Don't 'taunt or flaunt' arbitral ruling on West Philippine Sea

WITH the impending decision of the Permanent Court of Arbitration on the maritime dispute between the Philippines and China, President Rodrigo Duterte on Thursday does not see the need to "taunt or flaunt" whichever country will win the case.

“We have to make up our minds but we can also prepare our people on where do we go. I’m referring to the arbitral judgment of the court,” Duterte said in his first meeting with his appointed Cabinet officials.

“Let’ say the country is cliffhanger here because if we decide right, we might also find some alleviations of some of the problems here. But if we do so much – it should be a soft-landing for everybody because if there will be a decision, I don’t really taunt or flaunt it,” he added.

The decision on the case by the Philippines contesting China’s claim to most of the West Philippine Sea is expected to be released on July 12.

Duterte said he will thoroughly scrutinize the decision once it comes out because he will put the country away from “awkward position.”

“We will study progressively how we can use that. Of course, it would be a moral victory but we can’t put in an awkward position… We have to solve some problems that involve violence. I don’t want it. God knows I really do not want to declare any fighting with anybody. If we can have peace by just talking, I would really be very happy,” he said.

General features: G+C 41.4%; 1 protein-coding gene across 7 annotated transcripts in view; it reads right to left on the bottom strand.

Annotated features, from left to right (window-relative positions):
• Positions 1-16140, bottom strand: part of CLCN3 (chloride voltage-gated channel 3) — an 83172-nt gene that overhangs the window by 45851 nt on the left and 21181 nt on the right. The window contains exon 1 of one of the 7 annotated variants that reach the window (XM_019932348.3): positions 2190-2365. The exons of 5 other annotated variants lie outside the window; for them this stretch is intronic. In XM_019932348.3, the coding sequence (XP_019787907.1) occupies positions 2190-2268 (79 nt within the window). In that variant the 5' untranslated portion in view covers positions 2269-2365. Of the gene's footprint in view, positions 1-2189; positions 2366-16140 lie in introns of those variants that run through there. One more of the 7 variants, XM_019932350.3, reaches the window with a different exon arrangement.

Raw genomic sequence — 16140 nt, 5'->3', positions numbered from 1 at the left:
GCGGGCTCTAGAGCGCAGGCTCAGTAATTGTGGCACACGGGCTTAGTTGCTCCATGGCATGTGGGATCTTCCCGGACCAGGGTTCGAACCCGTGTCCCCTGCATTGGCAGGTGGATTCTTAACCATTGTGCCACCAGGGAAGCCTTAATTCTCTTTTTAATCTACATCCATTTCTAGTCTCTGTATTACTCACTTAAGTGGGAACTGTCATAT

Foreign Affairs Secretary Perfecto Yasay Jr. agreed that studying the implications and ramifications of the ruling on the territorial row is more necessary, saying he is also “averse” to the idea that the Philippines make stronger statements should it win the case.

“Those who are concerned about ensuring freedom of navigation and maritime security in the place, they seem to project the impression that if the decision will come out and it would be in our favor, they would like for us to make stronger statements. I am averse to that idea,” Yasay said.

“The first thing that we will do when we got that decision is to study its implications and its ramifications. What does it mean if we win? There are lots of nuisances that we do not know as yet, it could go either way, it may be China,” he added.

Insofar as the Philippines is concerned, Yasay said it only sought for the declaration of its rights, in terms of the exclusive economic zone or maritime entitlements.

“The bottomline question is: What will happen if the decision is in our favor? Meaning, that the arbitral tribunal will make a declaration about the legality of the nine-dash line and will say that it’s part of our economic zone,” he said.

Yasay, however, expressed concern that China might retaliate against the Philippines, should it win. He then appealed to China to avoid violence, which may harm Filipino fishermen.

“What if, in the phase of these circumstances, China will dig in and put us in a test? They will disallow again our fishermen from fishing in our Scarborough Shoal. I think, if this should happen, there is no point for us,” Yasay said. (Sunnex)

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